Working with a Creative can be a rewarding experience: Being part of a process where you watch an idea crystallise, be given form, and then released into the world is exciting. This article has been written to help you get the most from your experience of working with a Creative.
Before meeting with the Creative for the first time, be clear what the particular challenge is that you will be asking him to address.
What will undertaking this process mean to you and your organisation?
What would happen if you don’t undertake this process?
What is at stake?
Collect examples of similar work already out there. For example. if you are commissioning a video production project, you may have seen a clip on youtube for an organisation in a similar industry that has impressed you. Show it to the Creative and describe what works about it.
How does it connect with its audience?
What problem does it solve?
When first meeting with a Creative, be prepared to answer a number of questions about you, your business and your product or service. It is the job of the Creative to uncover, in as much detail as possible, what you’re about, what you want to communicate, your personality, and the personality of your brand. This will help him to engineer the solution that best represents you.
What are you trying to achieve?
How do you measure success?
You may not know all of the answers to these questions at this stage. That’s ok. But this is the time to start exploring them.
Define the relationship
Make it clear what level of autonomy you want to give the creative. Do you want to entrust him with the role of dreaming up the concept, or even solving a problem you don’t know exists? Or do you want him to work within strict confines to undertake a process that you have already developed or mapped out? Do you simply want him to follow directions and pursue a technical approach?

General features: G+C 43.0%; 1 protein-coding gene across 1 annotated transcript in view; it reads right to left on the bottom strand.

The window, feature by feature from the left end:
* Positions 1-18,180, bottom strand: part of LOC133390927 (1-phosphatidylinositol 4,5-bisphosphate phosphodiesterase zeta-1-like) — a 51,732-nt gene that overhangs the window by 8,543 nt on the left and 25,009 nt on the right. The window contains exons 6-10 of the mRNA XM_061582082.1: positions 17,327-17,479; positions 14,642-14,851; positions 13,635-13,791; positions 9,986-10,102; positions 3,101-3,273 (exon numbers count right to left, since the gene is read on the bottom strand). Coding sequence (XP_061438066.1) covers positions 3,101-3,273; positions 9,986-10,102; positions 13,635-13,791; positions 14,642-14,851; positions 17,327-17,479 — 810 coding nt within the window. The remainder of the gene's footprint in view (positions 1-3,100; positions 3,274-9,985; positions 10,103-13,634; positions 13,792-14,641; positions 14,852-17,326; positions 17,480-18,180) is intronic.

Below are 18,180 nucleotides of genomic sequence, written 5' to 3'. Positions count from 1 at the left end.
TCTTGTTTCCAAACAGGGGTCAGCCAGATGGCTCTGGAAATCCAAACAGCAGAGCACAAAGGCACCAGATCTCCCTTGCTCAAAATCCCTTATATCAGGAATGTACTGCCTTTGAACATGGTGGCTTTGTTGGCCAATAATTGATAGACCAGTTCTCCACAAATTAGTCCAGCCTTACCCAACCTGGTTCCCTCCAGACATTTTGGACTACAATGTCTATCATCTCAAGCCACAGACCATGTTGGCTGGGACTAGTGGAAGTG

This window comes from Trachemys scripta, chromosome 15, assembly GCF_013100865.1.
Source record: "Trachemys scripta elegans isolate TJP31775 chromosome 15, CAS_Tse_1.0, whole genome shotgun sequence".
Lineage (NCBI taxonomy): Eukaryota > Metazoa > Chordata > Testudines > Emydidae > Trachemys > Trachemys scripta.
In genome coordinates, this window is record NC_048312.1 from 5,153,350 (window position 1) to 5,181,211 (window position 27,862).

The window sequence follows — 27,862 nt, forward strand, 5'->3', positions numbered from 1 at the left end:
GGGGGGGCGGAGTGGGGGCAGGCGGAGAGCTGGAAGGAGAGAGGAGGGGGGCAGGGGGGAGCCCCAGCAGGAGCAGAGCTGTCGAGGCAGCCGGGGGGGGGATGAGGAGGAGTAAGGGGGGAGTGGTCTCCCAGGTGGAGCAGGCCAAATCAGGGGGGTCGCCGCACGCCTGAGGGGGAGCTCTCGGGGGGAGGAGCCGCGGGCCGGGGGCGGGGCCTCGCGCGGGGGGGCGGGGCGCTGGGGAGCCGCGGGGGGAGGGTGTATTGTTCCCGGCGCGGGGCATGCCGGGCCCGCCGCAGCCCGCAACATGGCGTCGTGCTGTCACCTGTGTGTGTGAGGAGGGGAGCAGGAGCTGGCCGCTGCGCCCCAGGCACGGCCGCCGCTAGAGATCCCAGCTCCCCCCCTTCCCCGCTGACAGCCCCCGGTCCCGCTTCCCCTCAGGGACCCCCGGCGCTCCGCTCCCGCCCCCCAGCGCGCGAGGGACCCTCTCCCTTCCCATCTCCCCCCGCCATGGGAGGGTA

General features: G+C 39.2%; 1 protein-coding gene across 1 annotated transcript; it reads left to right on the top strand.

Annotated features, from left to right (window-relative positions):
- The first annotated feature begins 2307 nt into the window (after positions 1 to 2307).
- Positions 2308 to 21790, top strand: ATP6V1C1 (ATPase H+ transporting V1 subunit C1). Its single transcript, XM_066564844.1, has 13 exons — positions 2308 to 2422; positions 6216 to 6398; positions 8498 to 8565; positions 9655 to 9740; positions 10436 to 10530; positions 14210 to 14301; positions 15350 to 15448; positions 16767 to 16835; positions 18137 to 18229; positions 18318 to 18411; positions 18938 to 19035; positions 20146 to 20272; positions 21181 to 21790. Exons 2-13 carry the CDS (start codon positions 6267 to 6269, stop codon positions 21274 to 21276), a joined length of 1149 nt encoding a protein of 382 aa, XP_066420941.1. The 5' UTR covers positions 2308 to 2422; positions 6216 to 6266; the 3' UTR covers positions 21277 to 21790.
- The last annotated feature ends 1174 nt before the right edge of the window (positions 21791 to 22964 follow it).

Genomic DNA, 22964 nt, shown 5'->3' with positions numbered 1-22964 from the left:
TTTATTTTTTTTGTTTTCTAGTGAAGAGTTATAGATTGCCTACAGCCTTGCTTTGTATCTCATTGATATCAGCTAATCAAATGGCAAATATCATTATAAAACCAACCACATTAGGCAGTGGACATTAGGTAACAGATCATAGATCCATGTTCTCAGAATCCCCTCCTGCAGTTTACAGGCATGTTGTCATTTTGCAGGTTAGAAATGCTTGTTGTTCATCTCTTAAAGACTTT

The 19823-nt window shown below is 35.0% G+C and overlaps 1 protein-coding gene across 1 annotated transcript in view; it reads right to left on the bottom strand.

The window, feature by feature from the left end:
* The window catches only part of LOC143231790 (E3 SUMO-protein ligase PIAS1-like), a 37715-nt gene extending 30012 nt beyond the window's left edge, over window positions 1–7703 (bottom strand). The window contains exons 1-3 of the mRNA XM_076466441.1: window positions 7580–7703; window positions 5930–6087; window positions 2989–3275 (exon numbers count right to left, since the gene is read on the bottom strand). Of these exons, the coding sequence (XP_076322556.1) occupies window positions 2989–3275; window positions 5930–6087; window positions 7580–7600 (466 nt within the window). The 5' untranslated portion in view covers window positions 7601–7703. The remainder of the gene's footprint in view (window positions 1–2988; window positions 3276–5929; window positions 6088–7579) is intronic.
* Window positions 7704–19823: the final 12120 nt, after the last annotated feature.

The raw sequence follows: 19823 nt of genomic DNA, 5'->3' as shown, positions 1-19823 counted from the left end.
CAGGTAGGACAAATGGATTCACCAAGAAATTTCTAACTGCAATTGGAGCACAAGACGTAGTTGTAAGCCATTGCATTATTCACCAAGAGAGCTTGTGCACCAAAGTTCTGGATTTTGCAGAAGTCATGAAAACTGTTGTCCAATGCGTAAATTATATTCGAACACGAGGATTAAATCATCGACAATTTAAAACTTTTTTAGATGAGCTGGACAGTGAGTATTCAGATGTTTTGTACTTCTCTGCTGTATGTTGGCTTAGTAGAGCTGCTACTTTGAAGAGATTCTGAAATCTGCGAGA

Make your expectations of the working relationship clear. How comfortable would you be in having the Creative challenge your ideas if he disagrees? To what extent do you invite the Creative to pose alternate solutions? Defining clear expectations will set the tone for your working relationship.
Set the timeline
Consult with the Creative to set a realistic timeline. Be sure to leave enough time at the end of the production for finessing, final changes and testing.
Working with a Creative is essentially the same as maintaining any relationship. Each party will get the most from the relationship if they communicate well. At an early stage in the relationship, define how often you would like the Creative to report back to you.
Would you like daily/weekly/monthly updates?
At what milestones in the production process would you like to give feedback and sign-off?
Give honest and direct feedback. If you don’t like something, explain what in particular you don’t feel is working, and why. if you are concerned about elements of the production process, let the Creative know about it. The Creative wants to know how to serve you best. Your feedback will help him to deliver a final product to you that best fits your needs.
An experienced Creative welcomes feedback, both positive and negative, because it helps him to hone the project to best meet your needs.
An experienced Creative does not take feedback personally, and welcomes it as useful data to enhance the project.
Enjoy the process
Being part of a healthy, creative collaboration is liberating. Enjoy watching your ideas come alive!
Ryan Spanger is one of Melbourne’s most respected and sought-after video production professionals. Ryan founded Dream Engine in 2001, and specializes in helping medium to large corporates, government departments, and the non-proﬁt sector to connect with their audience by using video.
About us and this blog
Based in St. Kilda, Melbourne, Dream Engine is comprised of a small, close-knit team of energetic video production professionals.